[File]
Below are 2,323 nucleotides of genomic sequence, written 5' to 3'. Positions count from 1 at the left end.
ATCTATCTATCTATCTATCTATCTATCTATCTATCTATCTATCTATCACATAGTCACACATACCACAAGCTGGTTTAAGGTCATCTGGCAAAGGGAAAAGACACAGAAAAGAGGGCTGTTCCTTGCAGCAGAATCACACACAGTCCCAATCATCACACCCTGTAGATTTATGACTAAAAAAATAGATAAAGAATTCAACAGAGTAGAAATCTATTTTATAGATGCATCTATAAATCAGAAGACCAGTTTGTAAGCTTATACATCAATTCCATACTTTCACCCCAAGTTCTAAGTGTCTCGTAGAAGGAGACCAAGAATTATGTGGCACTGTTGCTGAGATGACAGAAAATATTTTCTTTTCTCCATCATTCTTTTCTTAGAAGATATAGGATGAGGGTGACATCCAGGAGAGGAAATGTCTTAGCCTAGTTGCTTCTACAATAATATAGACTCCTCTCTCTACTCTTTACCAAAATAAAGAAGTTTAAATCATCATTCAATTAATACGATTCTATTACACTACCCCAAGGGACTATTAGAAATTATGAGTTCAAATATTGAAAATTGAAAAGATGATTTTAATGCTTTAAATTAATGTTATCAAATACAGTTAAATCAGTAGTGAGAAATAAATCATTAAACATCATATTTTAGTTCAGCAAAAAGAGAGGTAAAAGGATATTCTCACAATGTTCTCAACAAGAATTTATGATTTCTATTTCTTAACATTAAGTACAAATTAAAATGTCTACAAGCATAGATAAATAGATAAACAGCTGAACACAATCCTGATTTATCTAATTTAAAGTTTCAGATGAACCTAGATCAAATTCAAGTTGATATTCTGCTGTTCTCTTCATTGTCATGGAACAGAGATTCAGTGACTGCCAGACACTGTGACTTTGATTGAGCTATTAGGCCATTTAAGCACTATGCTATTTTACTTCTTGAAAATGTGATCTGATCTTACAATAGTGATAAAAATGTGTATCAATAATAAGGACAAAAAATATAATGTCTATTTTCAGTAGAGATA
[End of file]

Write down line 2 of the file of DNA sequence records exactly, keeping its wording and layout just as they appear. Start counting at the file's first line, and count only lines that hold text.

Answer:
ATCTATCTATCTATCTATCTATCTATCTATCTATCTATCTATCTATCACATAGTCACACATACCACAAGCTGGTTTAAGGTCATCTGGCAAAGGGAAAAGACACAGAAAAGAGGGCTGTTCCTTGCAGCAGAATCACACACAGTCCCAATCATCACACCCTGTAGATTTATGACTAAAAAAATAGATAAAGAATTCAACAGAGTAGAAATCTATTTTATAGATGCATCTATAAATCAGAAGACCAGTTTGTAAGCTTATACATCAATTCCATACTTTCACCCCAAGTTCTAAGTGTCTCGTAGAAGGAGACCAAGAATTATGTGGCACTGTTGCTGAGATGACAGAAAATATTTTCTTTTCTCCATCATTCTTTTCTTAGAAGATATAGGATGAGGGTGACATCCAGGAGAGGAAATGTCTTAGCCTAGTTGCTTCTACAATAATATAGACTCCTCTCTCTACTCTTTACCAAAATAAAGAAGTTTAAATCATCATTCAATTAATACGATTCTATTACACTACCCCAAGGGACTATTAGAAATTATGAGTTCAAATATTGAAAATTGAAAAGATGATTTTAATGCTTTAAATTAATGTTATCAAATACAGTTAAATCAGTAGTGAGAAATAAATCATTAAACATCATATTTTAGTTCAGCAAAAAGAGAGGTAAAAGGATATTCTCACAATGTTCTCAACAAGAATTTATGATTTCTATTTCTTAACATTAAGTACAAATTAAAATGTCTACAAGCATAGATAAATAGATAAACAGCTGAACACAATCCTGATTTATCTAATTTAAAGTTTCAGATGAACCTAGATCAAATTCAAGTTGATATTCTGCTGTTCTCTTCATTGTCATGGAACAGAGATTCAGTGACTGCCAGACACTGTGACTTTGATTGAGCTATTAGGCCATTTAAGCACTATGCTATTTTACTTCTTGAAAATGTGATCTGATCTTACAATAGTGATAAAAATGTGTATCAATAATAAGGACAAAAAATATAATGTCTATTTTCAGTAGAGATA